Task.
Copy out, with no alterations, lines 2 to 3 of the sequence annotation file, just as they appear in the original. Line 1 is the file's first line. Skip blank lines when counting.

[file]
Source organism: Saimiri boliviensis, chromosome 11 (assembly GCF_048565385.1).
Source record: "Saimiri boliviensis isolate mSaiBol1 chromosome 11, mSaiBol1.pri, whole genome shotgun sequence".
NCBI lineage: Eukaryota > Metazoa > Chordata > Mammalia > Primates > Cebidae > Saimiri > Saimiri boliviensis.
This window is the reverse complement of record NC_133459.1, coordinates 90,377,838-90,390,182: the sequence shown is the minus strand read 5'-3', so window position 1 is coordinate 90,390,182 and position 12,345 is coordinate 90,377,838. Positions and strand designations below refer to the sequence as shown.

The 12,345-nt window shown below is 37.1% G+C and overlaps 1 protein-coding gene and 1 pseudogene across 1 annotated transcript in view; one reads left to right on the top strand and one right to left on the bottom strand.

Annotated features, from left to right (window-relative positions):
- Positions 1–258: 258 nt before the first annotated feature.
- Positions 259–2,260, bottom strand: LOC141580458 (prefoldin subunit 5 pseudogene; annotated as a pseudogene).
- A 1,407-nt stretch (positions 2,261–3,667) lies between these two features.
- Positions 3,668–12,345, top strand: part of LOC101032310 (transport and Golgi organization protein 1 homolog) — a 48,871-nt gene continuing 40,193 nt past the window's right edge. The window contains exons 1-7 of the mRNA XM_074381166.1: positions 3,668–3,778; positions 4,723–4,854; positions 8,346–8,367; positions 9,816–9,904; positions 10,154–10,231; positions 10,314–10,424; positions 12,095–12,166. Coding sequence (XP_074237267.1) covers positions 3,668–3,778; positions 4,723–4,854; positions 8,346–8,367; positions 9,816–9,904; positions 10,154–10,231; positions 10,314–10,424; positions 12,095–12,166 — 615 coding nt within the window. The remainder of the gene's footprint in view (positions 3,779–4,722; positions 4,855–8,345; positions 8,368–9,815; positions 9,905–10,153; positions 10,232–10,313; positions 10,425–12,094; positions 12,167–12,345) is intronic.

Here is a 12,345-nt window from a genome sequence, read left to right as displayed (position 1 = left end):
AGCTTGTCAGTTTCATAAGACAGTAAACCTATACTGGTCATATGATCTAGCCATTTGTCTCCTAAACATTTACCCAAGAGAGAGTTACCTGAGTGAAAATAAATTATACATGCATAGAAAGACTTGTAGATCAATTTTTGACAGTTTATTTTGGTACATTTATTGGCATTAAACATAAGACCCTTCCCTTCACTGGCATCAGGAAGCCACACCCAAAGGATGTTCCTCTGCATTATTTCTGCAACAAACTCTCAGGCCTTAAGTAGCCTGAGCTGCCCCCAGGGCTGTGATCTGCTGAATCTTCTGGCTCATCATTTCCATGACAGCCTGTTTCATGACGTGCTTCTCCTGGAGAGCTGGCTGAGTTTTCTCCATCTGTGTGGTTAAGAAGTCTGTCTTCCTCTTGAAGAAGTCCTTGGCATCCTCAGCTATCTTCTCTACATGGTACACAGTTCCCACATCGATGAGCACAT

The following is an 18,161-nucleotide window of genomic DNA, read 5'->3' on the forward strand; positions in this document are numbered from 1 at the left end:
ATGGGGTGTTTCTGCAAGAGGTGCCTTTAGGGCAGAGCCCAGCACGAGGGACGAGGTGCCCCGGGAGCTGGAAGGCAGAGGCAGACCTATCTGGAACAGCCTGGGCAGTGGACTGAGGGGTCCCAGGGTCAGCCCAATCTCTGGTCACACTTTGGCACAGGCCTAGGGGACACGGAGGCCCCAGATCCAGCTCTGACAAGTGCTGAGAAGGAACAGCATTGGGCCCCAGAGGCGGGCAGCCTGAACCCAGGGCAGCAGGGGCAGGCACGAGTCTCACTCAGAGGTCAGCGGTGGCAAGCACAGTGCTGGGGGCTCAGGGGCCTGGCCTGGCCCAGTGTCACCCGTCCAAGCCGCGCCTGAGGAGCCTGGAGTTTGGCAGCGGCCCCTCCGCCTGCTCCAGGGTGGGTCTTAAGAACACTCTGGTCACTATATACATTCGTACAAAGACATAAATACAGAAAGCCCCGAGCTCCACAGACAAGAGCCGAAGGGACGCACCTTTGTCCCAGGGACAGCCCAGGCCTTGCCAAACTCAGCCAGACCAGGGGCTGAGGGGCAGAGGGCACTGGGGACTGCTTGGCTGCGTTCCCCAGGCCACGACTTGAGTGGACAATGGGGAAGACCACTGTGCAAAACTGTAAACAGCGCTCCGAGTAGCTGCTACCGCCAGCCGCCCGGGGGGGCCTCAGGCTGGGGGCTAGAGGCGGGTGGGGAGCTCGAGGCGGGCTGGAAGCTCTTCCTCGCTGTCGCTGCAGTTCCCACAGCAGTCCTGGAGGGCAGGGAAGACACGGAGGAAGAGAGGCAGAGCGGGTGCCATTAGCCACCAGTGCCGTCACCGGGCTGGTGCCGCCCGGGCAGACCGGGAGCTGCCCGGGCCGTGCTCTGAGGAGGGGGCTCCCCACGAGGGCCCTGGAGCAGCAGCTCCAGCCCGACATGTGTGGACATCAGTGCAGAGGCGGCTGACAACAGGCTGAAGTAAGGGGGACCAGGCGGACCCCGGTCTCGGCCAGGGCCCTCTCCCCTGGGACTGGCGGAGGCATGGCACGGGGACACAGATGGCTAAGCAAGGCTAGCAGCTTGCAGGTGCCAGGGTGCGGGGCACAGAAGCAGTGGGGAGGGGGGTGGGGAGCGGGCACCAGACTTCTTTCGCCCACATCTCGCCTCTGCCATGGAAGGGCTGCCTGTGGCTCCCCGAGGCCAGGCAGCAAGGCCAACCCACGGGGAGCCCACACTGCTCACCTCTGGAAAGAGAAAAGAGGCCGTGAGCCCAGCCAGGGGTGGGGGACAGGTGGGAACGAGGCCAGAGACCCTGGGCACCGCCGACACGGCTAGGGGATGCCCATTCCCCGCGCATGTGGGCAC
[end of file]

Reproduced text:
Source record: "Saimiri boliviensis isolate mSaiBol1 chromosome 11, mSaiBol1.pri, whole genome shotgun sequence".
NCBI lineage: Eukaryota > Metazoa > Chordata > Mammalia > Primates > Cebidae > Saimiri > Saimiri boliviensis.